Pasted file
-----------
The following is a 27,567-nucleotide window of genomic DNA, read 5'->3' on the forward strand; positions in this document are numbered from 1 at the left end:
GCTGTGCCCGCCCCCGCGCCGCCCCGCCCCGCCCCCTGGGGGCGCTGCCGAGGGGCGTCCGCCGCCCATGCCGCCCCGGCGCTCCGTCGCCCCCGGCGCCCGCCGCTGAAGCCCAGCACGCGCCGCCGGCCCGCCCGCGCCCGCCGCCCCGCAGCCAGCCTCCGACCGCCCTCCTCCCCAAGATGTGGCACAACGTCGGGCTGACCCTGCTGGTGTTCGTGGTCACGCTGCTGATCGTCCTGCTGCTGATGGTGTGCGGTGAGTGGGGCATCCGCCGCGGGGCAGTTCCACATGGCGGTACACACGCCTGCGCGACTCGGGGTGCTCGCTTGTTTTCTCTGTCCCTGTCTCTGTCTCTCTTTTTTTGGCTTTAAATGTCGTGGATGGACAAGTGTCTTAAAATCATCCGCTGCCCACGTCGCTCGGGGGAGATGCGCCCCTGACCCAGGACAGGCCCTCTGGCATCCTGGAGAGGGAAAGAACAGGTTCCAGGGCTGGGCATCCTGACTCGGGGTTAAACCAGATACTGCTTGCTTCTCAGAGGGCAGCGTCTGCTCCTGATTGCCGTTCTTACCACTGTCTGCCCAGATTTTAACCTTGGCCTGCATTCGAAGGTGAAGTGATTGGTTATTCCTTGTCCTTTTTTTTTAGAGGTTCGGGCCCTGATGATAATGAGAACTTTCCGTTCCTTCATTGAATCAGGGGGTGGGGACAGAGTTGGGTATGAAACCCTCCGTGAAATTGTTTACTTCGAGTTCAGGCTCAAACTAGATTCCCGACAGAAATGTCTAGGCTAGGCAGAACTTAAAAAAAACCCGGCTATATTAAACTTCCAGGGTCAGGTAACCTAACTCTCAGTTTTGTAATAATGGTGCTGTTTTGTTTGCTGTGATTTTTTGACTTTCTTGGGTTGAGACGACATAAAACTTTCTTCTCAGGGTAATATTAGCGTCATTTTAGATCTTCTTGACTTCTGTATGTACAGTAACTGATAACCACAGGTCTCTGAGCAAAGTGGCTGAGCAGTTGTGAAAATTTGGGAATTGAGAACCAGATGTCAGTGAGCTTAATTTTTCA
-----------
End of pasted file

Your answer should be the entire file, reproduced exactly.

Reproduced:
The following is a 27,567-nucleotide window of genomic DNA, read 5'->3' on the forward strand; positions in this document are numbered from 1 at the left end:
GCTGTGCCCGCCCCCGCGCCGCCCCGCCCCGCCCCCTGGGGGCGCTGCCGAGGGGCGTCCGCCGCCCATGCCGCCCCGGCGCTCCGTCGCCCCCGGCGCCCGCCGCTGAAGCCCAGCACGCGCCGCCGGCCCGCCCGCGCCCGCCGCCCCGCAGCCAGCCTCCGACCGCCCTCCTCCCCAAGATGTGGCACAACGTCGGGCTGACCCTGCTGGTGTTCGTGGTCACGCTGCTGATCGTCCTGCTGCTGATGGTGTGCGGTGAGTGGGGCATCCGCCGCGGGGCAGTTCCACATGGCGGTACACACGCCTGCGCGACTCGGGGTGCTCGCTTGTTTTCTCTGTCCCTGTCTCTGTCTCTCTTTTTTTGGCTTTAAATGTCGTGGATGGACAAGTGTCTTAAAATCATCCGCTGCCCACGTCGCTCGGGGGAGATGCGCCCCTGACCCAGGACAGGCCCTCTGGCATCCTGGAGAGGGAAAGAACAGGTTCCAGGGCTGGGCATCCTGACTCGGGGTTAAACCAGATACTGCTTGCTTCTCAGAGGGCAGCGTCTGCTCCTGATTGCCGTTCTTACCACTGTCTGCCCAGATTTTAACCTTGGCCTGCATTCGAAGGTGAAGTGATTGGTTATTCCTTGTCCTTTTTTTTTAGAGGTTCGGGCCCTGATGATAATGAGAACTTTCCGTTCCTTCATTGAATCAGGGGGTGGGGACAGAGTTGGGTATGAAACCCTCCGTGAAATTGTTTACTTCGAGTTCAGGCTCAAACTAGATTCCCGACAGAAATGTCTAGGCTAGGCAGAACTTAAAAAAAACCCGGCTATATTAAACTTCCAGGGTCAGGTAACCTAACTCTCAGTTTTGTAATAATGGTGCTGTTTTGTTTGCTGTGATTTTTTGACTTTCTTGGGTTGAGACGACATAAAACTTTCTTCTCAGGGTAATATTAGCGTCATTTTAGATCTTCTTGACTTCTGTATGTACAGTAACTGATAACCACAGGTCTCTGAGCAAAGTGGCTGAGCAGTTGTGAAAATTTGGGAATTGAGAACCAGATGTCAGTGAGCTTAATTTTTCA